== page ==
5

In essence, I argue it is the same question as whether open source software is trustworthy. But I think the risk of using community Docker containers is somewhat higher at present than the risks of using open source software. First, as you mentioned, there is no signing and verification now. Good open source packaging systems today include this, at least ...


4

You are correct about performance. With symmetric key encryption, the performance hit should be very small. The other effect is to render useless some operating system features. The one that comes immediately to mind for encrypted files (not full-disk encryption) is the content indexing and searching feature of Windows. If a file is encrypted, its ...


4

Performance was once the biggie, but there's also the impact on low-level access and operations. A good aspect to explore might be DRM. DRM is bad (or good) because it makes it hard to access your data in ways that you desire to. Almost always, there are very good reasons that you might want to access information in a non-standard or out-of-band way that ...


4

In theory, a microkernel, by putting the bulk of the driver code into userspace, is more resilient against attacks: an attack against one driver can't easily be used to leverage access to the other drivers, or gain kernel-level privileges. Additionally, the reduced size of the kernel gives it a much smaller attack surface. In practice, kernel architecture ...


4

A network scanner interrogates the target over the network: determines open ports via (semi-)exhaustive search determines software and versions, if possible, based on banners and behavior checks for known vulnerabilities (e.g., does /CFIDE/administrator exist) but it is limited by only having network access. The banner printed on port 22 will identify ...


4

"Average length of time that an announced vulnerability has widespread exploitation", T "Attractiveness of server as a target", A, on a qualitative scale of 1-5 (higher number representing more attractiveness). "Ease of exploitation", E, using the CVE score as a basis of common comparison (T/A) x E = N Considering that T is now considered to be measured ...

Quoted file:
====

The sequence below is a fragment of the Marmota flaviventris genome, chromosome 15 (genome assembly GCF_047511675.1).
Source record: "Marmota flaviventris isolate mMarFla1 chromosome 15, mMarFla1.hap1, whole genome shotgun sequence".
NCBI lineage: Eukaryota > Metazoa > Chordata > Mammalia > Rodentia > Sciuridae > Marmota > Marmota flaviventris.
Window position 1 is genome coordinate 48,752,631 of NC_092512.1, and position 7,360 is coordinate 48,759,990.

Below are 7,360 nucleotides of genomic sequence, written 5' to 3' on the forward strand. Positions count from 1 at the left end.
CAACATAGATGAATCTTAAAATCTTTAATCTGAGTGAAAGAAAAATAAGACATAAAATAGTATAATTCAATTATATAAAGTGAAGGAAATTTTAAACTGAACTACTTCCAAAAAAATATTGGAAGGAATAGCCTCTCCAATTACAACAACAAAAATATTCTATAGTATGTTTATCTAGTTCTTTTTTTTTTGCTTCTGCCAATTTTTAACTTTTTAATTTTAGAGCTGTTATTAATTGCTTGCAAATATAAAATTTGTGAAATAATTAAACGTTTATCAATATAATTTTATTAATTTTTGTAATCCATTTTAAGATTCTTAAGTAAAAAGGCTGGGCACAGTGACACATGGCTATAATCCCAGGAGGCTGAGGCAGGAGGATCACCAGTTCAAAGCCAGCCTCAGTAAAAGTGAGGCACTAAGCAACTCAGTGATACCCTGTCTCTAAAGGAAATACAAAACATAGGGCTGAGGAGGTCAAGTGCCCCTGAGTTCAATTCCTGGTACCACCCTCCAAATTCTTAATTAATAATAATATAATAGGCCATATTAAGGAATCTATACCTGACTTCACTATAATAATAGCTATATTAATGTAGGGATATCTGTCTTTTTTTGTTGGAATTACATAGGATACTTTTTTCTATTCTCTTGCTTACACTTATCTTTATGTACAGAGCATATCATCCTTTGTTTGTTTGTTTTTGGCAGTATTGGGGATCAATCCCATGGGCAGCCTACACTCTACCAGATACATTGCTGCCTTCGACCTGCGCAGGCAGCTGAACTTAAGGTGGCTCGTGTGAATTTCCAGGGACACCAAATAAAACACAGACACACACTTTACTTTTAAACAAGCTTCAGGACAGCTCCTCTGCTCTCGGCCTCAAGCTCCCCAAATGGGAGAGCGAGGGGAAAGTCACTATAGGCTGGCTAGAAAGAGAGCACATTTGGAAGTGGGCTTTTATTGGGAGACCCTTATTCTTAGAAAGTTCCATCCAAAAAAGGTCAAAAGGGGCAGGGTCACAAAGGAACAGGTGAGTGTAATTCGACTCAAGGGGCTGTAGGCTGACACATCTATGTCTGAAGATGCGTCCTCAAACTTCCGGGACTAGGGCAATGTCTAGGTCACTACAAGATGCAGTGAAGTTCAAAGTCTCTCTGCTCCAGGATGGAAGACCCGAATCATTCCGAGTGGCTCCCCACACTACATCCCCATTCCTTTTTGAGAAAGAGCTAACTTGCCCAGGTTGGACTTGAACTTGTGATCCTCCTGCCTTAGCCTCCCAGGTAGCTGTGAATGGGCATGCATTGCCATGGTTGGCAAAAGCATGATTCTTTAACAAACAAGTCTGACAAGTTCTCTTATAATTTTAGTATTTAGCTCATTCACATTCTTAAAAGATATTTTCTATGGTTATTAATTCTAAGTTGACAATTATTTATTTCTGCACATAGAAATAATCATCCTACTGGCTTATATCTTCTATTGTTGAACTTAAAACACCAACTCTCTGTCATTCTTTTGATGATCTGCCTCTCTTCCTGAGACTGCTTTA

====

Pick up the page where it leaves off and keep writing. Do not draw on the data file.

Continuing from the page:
4

It's best to consider a Docker container to be the same as running an application on the host system. There are some attempts to lock down the Docker daemon by removing Linux Kernel capabilities, but this is not really a guarantee. If you do run Docker, there are a few things you can do to help mitigate some of this risk. SELinux - Enabling this will ...


4

I complete my own answer after a more in-depth comparison between the OSes I am the more familiar with and which took quite surprisingly different directions... PID randomization was popularized by OpenBSD which added it as soon as 1997. At that time it pursued two main goals: Protect against PID prediction vulnerabilities affecting mostly software which ...


4

I just asked a similar question; mine was about how Apple will fix this though, not necessarily what the bug does that causes the phone to crash. As @LvB suggested, it seems to be a bug in the SpringBoard notification text processing, where the program infinitely reads the Unicode string into memory, taking up all the available memory. Then, the SpringBoard ...


3

This is almost certainly a hardware fault in the video card; it's possible (but unlikely) that it's a bug in the video driver instead. The scrambled image you're seeing is leftover data from the game, stored in the video card's memory. Since you rebooted rather than doing a cold shutdown, the data wasn't lost due to lack of power. On starting up, Linux ...